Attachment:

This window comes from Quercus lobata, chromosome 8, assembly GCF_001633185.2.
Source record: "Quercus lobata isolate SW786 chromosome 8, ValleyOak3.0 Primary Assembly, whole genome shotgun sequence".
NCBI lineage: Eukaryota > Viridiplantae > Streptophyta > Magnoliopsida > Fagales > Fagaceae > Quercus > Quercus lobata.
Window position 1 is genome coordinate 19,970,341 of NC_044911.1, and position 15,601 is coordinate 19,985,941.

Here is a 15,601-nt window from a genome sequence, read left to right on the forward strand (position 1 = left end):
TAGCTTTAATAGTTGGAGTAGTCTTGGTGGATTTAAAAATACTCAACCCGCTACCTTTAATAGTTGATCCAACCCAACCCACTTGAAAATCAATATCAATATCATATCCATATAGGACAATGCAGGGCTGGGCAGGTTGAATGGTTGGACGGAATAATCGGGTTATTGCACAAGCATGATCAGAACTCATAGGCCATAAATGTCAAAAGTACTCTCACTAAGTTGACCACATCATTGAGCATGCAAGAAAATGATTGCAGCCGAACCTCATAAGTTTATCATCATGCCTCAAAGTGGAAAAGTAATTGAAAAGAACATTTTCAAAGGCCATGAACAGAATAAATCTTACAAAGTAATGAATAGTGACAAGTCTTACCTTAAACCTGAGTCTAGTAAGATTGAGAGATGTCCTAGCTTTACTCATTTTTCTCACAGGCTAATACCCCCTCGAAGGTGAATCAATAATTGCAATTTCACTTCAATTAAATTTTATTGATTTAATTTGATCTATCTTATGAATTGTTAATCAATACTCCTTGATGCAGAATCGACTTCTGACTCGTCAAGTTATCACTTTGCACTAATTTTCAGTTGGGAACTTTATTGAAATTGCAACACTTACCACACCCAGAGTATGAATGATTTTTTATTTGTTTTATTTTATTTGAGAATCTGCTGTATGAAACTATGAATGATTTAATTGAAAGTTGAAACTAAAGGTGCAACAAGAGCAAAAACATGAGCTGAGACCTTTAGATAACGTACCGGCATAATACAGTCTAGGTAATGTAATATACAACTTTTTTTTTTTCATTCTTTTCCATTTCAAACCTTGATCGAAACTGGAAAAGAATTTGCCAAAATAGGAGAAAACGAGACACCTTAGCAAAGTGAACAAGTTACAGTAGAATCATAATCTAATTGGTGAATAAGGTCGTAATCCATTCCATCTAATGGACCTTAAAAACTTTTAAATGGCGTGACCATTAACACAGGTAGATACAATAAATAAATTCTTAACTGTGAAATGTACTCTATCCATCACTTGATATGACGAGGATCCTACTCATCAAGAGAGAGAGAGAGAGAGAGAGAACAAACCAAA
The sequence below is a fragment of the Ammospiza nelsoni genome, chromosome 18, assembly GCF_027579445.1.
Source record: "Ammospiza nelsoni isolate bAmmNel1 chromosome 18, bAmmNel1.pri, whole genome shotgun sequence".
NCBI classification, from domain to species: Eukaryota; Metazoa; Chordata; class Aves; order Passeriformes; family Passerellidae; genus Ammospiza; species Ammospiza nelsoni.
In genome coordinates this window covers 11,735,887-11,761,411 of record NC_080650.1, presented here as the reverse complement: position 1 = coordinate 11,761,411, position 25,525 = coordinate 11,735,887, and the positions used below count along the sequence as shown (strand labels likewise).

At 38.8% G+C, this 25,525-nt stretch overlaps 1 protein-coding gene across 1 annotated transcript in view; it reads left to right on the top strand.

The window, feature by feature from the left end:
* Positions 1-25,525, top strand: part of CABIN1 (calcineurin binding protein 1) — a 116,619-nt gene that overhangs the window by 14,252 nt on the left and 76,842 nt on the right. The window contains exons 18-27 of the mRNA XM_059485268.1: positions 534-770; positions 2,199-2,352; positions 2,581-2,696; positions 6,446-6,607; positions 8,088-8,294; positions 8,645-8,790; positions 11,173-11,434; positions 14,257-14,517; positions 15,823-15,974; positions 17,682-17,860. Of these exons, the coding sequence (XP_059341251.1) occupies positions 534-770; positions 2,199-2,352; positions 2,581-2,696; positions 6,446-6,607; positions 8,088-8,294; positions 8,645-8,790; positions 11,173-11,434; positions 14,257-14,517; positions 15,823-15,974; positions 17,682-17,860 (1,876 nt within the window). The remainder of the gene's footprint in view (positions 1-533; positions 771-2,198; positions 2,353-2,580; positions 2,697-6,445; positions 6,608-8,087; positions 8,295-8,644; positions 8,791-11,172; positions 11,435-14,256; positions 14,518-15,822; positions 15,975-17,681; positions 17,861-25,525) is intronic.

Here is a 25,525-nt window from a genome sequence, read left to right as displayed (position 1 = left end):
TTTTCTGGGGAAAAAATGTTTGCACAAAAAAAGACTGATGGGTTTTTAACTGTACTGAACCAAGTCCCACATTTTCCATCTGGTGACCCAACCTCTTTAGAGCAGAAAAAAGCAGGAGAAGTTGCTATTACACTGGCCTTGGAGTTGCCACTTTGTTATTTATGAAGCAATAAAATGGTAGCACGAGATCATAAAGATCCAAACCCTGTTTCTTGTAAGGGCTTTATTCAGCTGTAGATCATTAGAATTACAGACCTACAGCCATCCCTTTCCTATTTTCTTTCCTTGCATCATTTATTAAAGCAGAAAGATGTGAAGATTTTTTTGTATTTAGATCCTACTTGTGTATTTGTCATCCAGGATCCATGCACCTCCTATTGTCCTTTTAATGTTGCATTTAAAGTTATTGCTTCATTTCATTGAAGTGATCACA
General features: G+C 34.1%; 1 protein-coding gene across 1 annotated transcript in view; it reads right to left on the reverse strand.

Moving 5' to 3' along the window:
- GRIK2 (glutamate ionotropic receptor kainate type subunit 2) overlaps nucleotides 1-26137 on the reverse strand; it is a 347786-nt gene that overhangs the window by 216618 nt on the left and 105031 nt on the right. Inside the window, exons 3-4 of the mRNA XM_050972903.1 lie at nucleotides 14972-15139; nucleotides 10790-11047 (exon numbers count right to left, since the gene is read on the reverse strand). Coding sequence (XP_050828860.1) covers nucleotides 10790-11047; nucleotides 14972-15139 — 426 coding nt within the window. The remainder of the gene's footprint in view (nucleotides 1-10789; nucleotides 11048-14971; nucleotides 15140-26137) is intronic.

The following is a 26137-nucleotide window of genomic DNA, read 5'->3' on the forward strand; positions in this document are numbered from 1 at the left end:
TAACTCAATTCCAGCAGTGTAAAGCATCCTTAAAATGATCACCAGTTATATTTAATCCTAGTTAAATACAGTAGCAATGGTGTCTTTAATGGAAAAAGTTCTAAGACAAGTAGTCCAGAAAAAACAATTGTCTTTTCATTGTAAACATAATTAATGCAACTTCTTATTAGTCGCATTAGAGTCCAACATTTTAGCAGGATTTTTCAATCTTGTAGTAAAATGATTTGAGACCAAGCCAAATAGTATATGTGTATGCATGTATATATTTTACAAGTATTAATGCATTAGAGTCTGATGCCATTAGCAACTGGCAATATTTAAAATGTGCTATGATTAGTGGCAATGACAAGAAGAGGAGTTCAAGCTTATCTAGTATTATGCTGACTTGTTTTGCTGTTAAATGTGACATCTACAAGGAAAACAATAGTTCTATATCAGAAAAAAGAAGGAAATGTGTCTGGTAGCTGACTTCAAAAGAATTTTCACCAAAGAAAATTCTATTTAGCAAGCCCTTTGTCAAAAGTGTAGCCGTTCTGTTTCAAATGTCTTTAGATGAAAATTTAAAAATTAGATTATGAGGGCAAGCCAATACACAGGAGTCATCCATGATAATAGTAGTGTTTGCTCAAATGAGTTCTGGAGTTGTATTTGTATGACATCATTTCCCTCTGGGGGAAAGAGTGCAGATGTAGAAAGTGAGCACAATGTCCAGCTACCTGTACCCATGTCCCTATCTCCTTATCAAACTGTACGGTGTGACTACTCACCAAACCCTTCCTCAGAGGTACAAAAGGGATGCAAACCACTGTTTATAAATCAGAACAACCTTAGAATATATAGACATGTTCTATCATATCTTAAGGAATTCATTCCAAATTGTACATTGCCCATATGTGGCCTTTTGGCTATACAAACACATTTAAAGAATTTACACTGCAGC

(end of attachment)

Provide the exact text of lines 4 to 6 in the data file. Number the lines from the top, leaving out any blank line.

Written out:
Window position 1 is genome coordinate 19,970,341 of NC_044911.1, and position 15,601 is coordinate 19,985,941.

Here is a 15,601-nt window from a genome sequence, read left to right on the forward strand (position 1 = left end):
TAGCTTTAATAGTTGGAGTAGTCTTGGTGGATTTAAAAATACTCAACCCGCTACCTTTAATAGTTGATCCAACCCAACCCACTTGAAAATCAATATCAATATCATATCCATATAGGACAATGCAGGGCTGGGCAGGTTGAATGGTTGGACGGAATAATCGGGTTATTGCACAAGCATGATCAGAACTCATAGGCCATAAATGTCAAAAGTACTCTCACTAAGTTGACCACATCATTGAGCATGCAAGAAAATGATTGCAGCCGAACCTCATAAGTTTATCATCATGCCTCAAAGTGGAAAAGTAATTGAAAAGAACATTTTCAAAGGCCATGAACAGAATAAATCTTACAAAGTAATGAATAGTGACAAGTCTTACCTTAAACCTGAGTCTAGTAAGATTGAGAGATGTCCTAGCTTTACTCATTTTTCTCACAGGCTAATACCCCCTCGAAGGTGAATCAATAATTGCAATTTCACTTCAATTAAATTTTATTGATTTAATTTGATCTATCTTATGAATTGTTAATCAATACTCCTTGATGCAGAATCGACTTCTGACTCGTCAAGTTATCACTTTGCACTAATTTTCAGTTGGGAACTTTATTGAAATTGCAACACTTACCACACCCAGAGTATGAATGATTTTTTATTTGTTTTATTTTATTTGAGAATCTGCTGTATGAAACTATGAATGATTTAATTGAAAGTTGAAACTAAAGGTGCAACAAGAGCAAAAACATGAGCTGAGACCTTTAGATAACGTACCGGCATAATACAGTCTAGGTAATGTAATATACAACTTTTTTTTTTTCATTCTTTTCCATTTCAAACCTTGATCGAAACTGGAAAAGAATTTGCCAAAATAGGAGAAAACGAGACACCTTAGCAAAGTGAACAAGTTACAGTAGAATCATAATCTAATTGGTGAATAAGGTCGTAATCCATTCCATCTAATGGACCTTAAAAACTTTTAAATGGCGTGACCATTAACACAGGTAGATACAATAAATAAATTCTTAACTGTGAAATGTACTCTATCCATCACTTGATATGACGAGGATCCTACTCATCAAGAGAGAGAGAGAGAGAGAGAGAACAAACCAAA